The next day, the three meet odd Uncle Albert, who has floated up in the air because of his uncontrollable laughter and they join him for a tea party on the ceiling with lots of jokes("I Love to Laugh"). Afterward, Mr. Banks becomes annoyed by the household's cheery atmosphere, and he threatens to fire Mary Poppins, but she manipulates him into taking the children to his workplace, the bank, the next day. That evening, Mary tells the children of the woman who sits by St Paul’s cathedral selling bird feed(“Feed The Birds”) Mr. Banks does so, and the children meet Mr. Dawes. Mr. Dawes aggressively urges Michael to invest his tuppence in the bank, ultimately snatching the coins from Michael. ("Fidelity Fiduciary Bank") Michael demands them back; other customers overhear the conflict, and they all begin demanding their own money back, causing a bank run.

Jane and Michael flee the bank, getting lost in the East End until they again meet up with Bert, now working as a chimney sweep, who escorts them home ("Chim Chim Cheree"). The three and Mary Poppins venture onto the rooftops, where they have a song-and-dance number with other chimney sweeps, which spills out into the Banks' home ("Step in Time") after Admiral Boom shoots fireworks at them, mistaking them for robbers. An enraged Mr. Banks returns and receives a phone call from his employers. He speaks with Bert, and Bert tells him he should spend more time with his children before they grow up ("A Man Has Dreams"). Jane and Michael give their father Michael's tuppence in the hope to make amends.

Mr. Banks walks through London to the bank, where he is given a humiliating cashiering and is dismissed. Looking to the tuppence for words, he blurts out "Supercalifragilisticexpialidocious," tells a joke, and happily heads home. Mr. Dawes mulls over the joke and, finally understanding it, floats up into the air, laughing.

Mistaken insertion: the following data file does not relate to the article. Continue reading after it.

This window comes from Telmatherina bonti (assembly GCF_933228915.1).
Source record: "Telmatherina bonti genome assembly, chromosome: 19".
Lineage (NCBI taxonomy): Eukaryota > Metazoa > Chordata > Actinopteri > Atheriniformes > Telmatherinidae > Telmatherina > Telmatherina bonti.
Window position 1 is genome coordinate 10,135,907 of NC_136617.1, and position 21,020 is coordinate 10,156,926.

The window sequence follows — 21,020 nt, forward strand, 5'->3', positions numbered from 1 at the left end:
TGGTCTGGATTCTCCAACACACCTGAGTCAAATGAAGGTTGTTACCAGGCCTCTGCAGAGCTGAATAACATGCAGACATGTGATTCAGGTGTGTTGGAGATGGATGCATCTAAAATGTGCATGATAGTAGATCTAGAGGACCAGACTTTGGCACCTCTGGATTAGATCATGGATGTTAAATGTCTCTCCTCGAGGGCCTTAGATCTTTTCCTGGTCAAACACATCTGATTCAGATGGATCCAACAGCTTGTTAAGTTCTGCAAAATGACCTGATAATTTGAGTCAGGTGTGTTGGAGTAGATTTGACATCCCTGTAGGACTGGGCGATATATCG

The next day, the wind changes, meaning Mary Poppins must leave. A happier Mr. Banks is found at home, having fixed his children's kite, and takes the family out to fly it. In the park, the Banks family meets Mr. Dawes' son, Mr. Dawes Jr., who reveals his father died laughing from the joke. ("Let's Go Fly a Kite"). Although initially sorry, Mr. Banks soon becomes happy for him since Mr. Dawes Jr. had never seen his father happier in his life and re-employs Mr. Banks as a junior partner. With her work done, Mary Poppins ends the movie by flying away with Bert telling her not to stay away too long.

Cast

Julie Andrews as Mary Poppins Mary Poppins5.jpg
Julie Andrews as Mary Poppins
Dick Van Dyke as Bert Mary Poppins3.jpg
Dick Van Dyke as Bert
Karen Dotrice and Matthew Garber as Jane and Michael Banks Mary Poppins11.jpg
Karen Dotrice and Matthew Garber as Jane and Michael Banks
David Tomlinson as Mr. Banks Mary Poppins4.jpg
David Tomlinson as Mr. Banks
Hermione Baddeley and Reta Shaw as Ellen and Mrs. Brill Mary Poppins12.jpg
Hermione Baddeley and Reta Shaw as Ellen and Mrs. Brill

Voices

Production

Development

The first novel in the Mary Poppins series was the film's main basis. According to the 40th Anniversary DVD release of the film in 2004, Disney's daughters fell in love with the Mary Poppins books and made him promise to make a film based on them. Disney first attempted to purchase the film rights to Mary Poppins from P. L. Travers as early as 1938. However, Travers refused; she did not believe a film version of her books would do justice to her creation.

In addition, Disney was then known primarily as a producer of cartoons and had yet to produce any major live-action work. For more than 20 years, Disney periodically made efforts to convince Travers to allow him to make a Poppins film. He finally succeeded in 1961 although Travers demanded and got script approval rights. The Sherman Brothers composed the music score and were also involved in the film's development, suggesting the setting be changed from the 1930s to the Edwardian era. Pre-production and song composition took about two years.

Pre-production

Travers was an adviser to the production. However, she disapproved of the dilution of the harsher aspects of Mary Poppins' character, felt ambivalent about the music, and hated the use of animation so much that she ruled out any further adaptations of the later Mary Poppins novels. [12] She objected to a number of elements that made it into the film. Rather than original songs, she wanted the soundtrack to feature known standards of the Edwardian period in which the story is set. Disney overruled her, citing contract stipulations that he had final say on the finished print.